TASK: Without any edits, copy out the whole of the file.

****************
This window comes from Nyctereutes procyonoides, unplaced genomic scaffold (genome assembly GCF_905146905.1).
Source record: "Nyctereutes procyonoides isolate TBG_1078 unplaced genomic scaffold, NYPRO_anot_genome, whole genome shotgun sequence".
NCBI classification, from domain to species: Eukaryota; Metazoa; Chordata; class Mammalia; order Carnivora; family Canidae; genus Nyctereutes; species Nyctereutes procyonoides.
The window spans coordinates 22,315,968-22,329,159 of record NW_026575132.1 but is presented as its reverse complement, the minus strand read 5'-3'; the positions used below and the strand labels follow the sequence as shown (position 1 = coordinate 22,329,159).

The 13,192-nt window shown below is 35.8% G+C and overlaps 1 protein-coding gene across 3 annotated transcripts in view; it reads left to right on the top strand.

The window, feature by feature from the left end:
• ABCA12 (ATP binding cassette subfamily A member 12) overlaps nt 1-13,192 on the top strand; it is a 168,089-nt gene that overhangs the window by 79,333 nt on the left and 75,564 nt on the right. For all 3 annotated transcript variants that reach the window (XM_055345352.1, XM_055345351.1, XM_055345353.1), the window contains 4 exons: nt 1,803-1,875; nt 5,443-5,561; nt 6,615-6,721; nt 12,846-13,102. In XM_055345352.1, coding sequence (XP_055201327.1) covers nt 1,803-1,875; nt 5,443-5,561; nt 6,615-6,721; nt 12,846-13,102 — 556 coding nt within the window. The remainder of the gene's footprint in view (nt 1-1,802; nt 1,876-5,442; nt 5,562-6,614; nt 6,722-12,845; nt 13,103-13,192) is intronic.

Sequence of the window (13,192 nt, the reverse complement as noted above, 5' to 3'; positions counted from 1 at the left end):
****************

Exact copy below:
This window comes from Nyctereutes procyonoides, unplaced genomic scaffold (genome assembly GCF_905146905.1).
Source record: "Nyctereutes procyonoides isolate TBG_1078 unplaced genomic scaffold, NYPRO_anot_genome, whole genome shotgun sequence".
NCBI classification, from domain to species: Eukaryota; Metazoa; Chordata; class Mammalia; order Carnivora; family Canidae; genus Nyctereutes; species Nyctereutes procyonoides.
The window spans coordinates 22,315,968-22,329,159 of record NW_026575132.1 but is presented as its reverse complement, the minus strand read 5'-3'; the positions used below and the strand labels follow the sequence as shown (position 1 = coordinate 22,329,159).

The 13,192-nt window shown below is 35.8% G+C and overlaps 1 protein-coding gene across 3 annotated transcripts in view; it reads left to right on the top strand.

The window, feature by feature from the left end:
• ABCA12 (ATP binding cassette subfamily A member 12) overlaps nt 1-13,192 on the top strand; it is a 168,089-nt gene that overhangs the window by 79,333 nt on the left and 75,564 nt on the right. For all 3 annotated transcript variants that reach the window (XM_055345352.1, XM_055345351.1, XM_055345353.1), the window contains 4 exons: nt 1,803-1,875; nt 5,443-5,561; nt 6,615-6,721; nt 12,846-13,102. In XM_055345352.1, coding sequence (XP_055201327.1) covers nt 1,803-1,875; nt 5,443-5,561; nt 6,615-6,721; nt 12,846-13,102 — 556 coding nt within the window. The remainder of the gene's footprint in view (nt 1-1,802; nt 1,876-5,442; nt 5,562-6,614; nt 6,722-12,845; nt 13,103-13,192) is intronic.

Sequence of the window (13,192 nt, the reverse complement as noted above, 5' to 3'; positions counted from 1 at the left end):